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National Doctors’ Day: Three Altera clinicians share their perspectives on designing for clinicians today

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On March 30, we’re celebrating National Doctors’ Day, a day we can all reflect on the commitment and expertise doctors of all disciplines bring to the healthcare world. At Altera Digital Health, we work alongside many doctors, relying on their unique perspectives to help our solutions come to life and work with the users, many of whom are doctors themselves. I sat down with three of Altera’s doctors and talked with each about their own reflections on where the healthcare industry is headed.

At Altera Digital Health, we work alongside many doctors, relying on their unique perspectives to help our solutions come to life and work with the users, many of whom are doctors themselves.

Headshot of Dr. KohlhagenDr. Laura Kohlhagen

Having worked in a myriad of clinical settings myself, a huge element of how I approach my role is empathizing with and listening to clinicians in those settings today. I’m able to meet with clients, gather feedback and ensure that discussion is funneled back to our solutions team. I also collaborate directly with clients on new feature development. It’s simple: our clients want engagement. Through this process, they feel like they have a voice. And what I love about my role in this is that they do have a voice. As an experienced clinician, I’m able to communicate and reinforce the importance of the end-user experience for the clinicians. In addition, I’m running the Sunrise Summit Competition to educate our Research and Development department on clinical workflows. Every month our entire research and development team must complete a prescribed workflow in Sunrise. This enables them to experience using Sunrise as our clients do and helps them to see beyond the small portion of the product they work with every day. EHRs weren’t initially designed with the user experience in mind. Clinicians create workarounds to get the job done, but we’ve seen the rising impact of clinician burnout related to the EHR, when the solution does not work as intuitively, as it should. Engaging clinicians throughout the process, gathering feedback and then ensuring our developers are educated on workflow intent, while focused on user experience, we make achievements every day in creating a better solution for our clients.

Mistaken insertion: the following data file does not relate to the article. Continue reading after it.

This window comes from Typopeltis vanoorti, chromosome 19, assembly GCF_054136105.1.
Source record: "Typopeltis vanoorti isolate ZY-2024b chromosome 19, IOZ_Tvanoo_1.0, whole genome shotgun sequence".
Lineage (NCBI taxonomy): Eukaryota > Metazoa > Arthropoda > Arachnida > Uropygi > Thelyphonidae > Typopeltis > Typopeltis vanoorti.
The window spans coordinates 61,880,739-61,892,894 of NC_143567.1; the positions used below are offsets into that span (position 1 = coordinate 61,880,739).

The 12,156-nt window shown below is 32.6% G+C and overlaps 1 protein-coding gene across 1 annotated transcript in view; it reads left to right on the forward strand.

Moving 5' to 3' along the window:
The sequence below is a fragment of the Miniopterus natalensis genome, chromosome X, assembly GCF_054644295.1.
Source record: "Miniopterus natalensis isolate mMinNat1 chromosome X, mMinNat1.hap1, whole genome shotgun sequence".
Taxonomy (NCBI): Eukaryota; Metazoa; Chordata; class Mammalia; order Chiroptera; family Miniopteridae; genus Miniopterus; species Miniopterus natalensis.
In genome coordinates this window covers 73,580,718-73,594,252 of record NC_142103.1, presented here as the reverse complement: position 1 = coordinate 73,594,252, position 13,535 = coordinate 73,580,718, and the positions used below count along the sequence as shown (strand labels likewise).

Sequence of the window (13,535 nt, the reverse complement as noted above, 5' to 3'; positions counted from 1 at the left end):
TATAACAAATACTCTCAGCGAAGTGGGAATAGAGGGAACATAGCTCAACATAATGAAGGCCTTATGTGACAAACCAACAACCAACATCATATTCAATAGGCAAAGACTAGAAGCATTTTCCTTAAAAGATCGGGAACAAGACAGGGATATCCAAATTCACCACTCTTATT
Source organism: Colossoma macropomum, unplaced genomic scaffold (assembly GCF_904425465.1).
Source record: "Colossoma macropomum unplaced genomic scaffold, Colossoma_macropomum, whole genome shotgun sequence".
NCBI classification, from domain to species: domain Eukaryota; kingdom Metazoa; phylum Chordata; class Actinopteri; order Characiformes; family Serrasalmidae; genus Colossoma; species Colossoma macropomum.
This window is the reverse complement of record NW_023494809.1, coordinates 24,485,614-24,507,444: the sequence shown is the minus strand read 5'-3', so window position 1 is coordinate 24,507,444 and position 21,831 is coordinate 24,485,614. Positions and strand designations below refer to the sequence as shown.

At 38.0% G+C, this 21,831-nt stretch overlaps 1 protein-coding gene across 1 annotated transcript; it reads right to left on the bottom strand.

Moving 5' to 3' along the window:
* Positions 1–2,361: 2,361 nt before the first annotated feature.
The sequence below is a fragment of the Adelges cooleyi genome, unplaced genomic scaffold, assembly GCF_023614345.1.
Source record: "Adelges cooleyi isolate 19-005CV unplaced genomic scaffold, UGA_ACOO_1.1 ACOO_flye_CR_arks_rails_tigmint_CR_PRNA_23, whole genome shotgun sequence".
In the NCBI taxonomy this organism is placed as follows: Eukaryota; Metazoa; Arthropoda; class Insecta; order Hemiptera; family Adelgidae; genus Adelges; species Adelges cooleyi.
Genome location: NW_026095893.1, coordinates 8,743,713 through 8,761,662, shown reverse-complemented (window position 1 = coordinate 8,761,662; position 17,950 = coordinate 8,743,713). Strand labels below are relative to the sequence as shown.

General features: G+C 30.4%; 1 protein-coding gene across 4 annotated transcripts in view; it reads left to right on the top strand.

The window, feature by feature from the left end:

Headshot of Dr. Mark PrattDr. Mark Pratt

I started my career in Health IT 20 years ago, so I had a dual career alongside my emergency medicine position for many years. My priority in this position is to empower clinicians with technology, shielding them from the experience of burnout and frustration. Within Paragon®, we’ve been exploring some fascinating features that work to invigorate our EHR and inspire the clinicians who use it. First, we’re looking at incorporating ambient voice recognition into our documentation systems. This would mean that there is no required intervention to have a complete note, reducing the time that clinicians must document by hours a day. In addition, we know that the availability of data is paramount, so we’re working to make information more accessible to the clinician at the point of care. This is good for the clinician and for the patient. It will help clinicians feel energized while providing even better patient care. Also, we’re expanding our mobile solution to enable quick orders, sending of prescriptions, and secure messaging right from a phone or tablet. If clinicians using technology can feel invigorated, the healthcare ecosystem is brought to a higher level overall.

Headshot of Dr. Jeanne ArmstrongDr. Jeanne Armstrong

I find immense satisfaction in tailoring TouchWorks® EHR—not to just meet but exceed the expectations fellow clinicians everywhere. Simply put: They need an EHR that works with them, to enable them to do their best work in providing the best care. While navigating the complex maze of regulatory requirements and competing priorities in my role is challenging, it underscores the importance of fostering a trusting and open doctor–patient relationship. The needs of physicians are at the forefront of our innovations and in 2024, clinicians will continue needing solutions that can keep up with them, instead of slowing the pace with mindless clicks, for example. We need to eliminate unnecessary technology that contributes to burnout and frustration in clinicians’ day-to-day workloads. In my role, I am constantly reminded of the delicate balance between technology and the human touch in medicine, and I strive to ensure our systems enhance this connection, rather than overshadow it. Clinicians are struggling with EHRs today, and this shouldn’t be the case. We need to enable them with the tools they need to succeed. With this in mind, I am proud to contribute to a future in which technology empowers, rather than burdens, the sacred bond between doctors and their patients.

In conclusion

We need this valuable input to achieve our goal of making healthcare better, day by day. Please join us in celebrating their voices, and the voices of clinicians across the globe, as they continue helping other caregivers drive toward the summit of healthcare.

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